Until you enter. A sense of awe sweeps over you. It looks so clean, crisp and massive that you can’t quite believe it is a Canadian Stadium. Don’t we specialize in outdated cement mausoleums. This is futuristic and cool.
First stop was the restrooms. Sorry, but pubs’ll do that to ya. And of course, no lines, plenty of clean modern stalls and urinals. I wanted to take a picture. The guy next to me seemed off-put by my camera though. Fair enough.
Now it is at this point that I should probably explain my game day attire. I am happy to arrive at games in that most egregious of outfits for fans, the full kit. Of course, a regular full kit gets boring over time, so I had the incredible good fortune to have the ever-talented Stephanie Smith commissioned for a Full-knit version. (Actually crocheted, but Full Knit Wanker sounds better – and hardly commissioned – she made it for me for free, cuz she is a gem!).
So as expected this get-up gets a fair bit of notice: from laughter, to jeers, to incredulous waves of envy. Less of the latter. But it also breaks down walls and gets you into a lot of selfies or ussies. So maybe that air of friendly welcoming is colouring my memory, but I was impressed with all of it.
Where to begin?
I guess maybe with the unlikely. As we three orange-festooned Forge fans walked across the concourse to get to our seats, we bumped into another lone fan from the Hammer, the ever-cheerful Chelsea Decoster. She had flown out by herself to visit a friend and take in both Forge vs Valour matches. Legend! So we joined her.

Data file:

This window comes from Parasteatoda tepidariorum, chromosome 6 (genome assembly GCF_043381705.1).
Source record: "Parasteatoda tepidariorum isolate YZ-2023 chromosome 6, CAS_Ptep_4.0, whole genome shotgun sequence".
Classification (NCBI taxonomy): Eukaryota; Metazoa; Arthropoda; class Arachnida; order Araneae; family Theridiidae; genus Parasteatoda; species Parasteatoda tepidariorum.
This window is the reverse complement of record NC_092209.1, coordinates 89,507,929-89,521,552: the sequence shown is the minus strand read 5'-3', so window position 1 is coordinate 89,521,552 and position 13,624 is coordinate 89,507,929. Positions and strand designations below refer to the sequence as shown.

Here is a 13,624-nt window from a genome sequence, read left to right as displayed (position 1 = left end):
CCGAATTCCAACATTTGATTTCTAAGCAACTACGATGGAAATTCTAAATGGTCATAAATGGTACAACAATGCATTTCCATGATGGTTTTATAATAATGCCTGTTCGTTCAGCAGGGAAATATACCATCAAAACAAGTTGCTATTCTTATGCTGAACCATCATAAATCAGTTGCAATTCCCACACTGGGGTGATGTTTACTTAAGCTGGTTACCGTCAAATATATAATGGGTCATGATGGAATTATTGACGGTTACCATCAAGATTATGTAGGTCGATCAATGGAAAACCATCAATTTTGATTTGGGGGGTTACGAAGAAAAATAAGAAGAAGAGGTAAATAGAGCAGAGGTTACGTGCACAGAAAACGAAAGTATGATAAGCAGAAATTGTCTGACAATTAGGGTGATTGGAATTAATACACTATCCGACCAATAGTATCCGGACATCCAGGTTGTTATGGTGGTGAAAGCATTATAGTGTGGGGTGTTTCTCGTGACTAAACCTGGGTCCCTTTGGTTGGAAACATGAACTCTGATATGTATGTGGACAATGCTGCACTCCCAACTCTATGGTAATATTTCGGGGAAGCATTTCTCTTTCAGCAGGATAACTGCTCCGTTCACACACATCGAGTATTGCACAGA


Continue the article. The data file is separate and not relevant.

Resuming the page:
The drums sounded great in the Trench. We entered the stadium from the end furthest away from them, but they carried. The numbers in the Trench looked sparse, but they were loud and into the game right from the off. We sat nearby and soaked in the atmosphere while also cracking off a few chants in the rare gaps.
On to the match. We lost, who cares. (I kinda did at the time actually). At this point though it was a nil-nil-er, right up to the half. At half-time we went for a walk and decided to change seats to watch Forge attack the other goal. As you’d expect their was a crowd response to me and my ridiculousness. A woman named Paula stepped up to me and handed me an ice-cold premium beverage as a thank you for coming out. (Paula, if you are reading this, I’ve got the next round but you’ll probably get the cheap stuff, not a Heineken. All the travel has forced me into a budget).
The fun didn’t stop there, the game wasn’t an instant classic, but Forge looked like they’d eventually break ’em down. Then in the 73′ Brett Levis scored to break our hearts. Luckily we met the proud papa of Matteo de Brienne and congratulated him on his son’s wonder goal the previous game. He shared some behind the scenes intel, and took an ussie with us. Delightful.
The Road To Olympic Gold – FC13 Podcast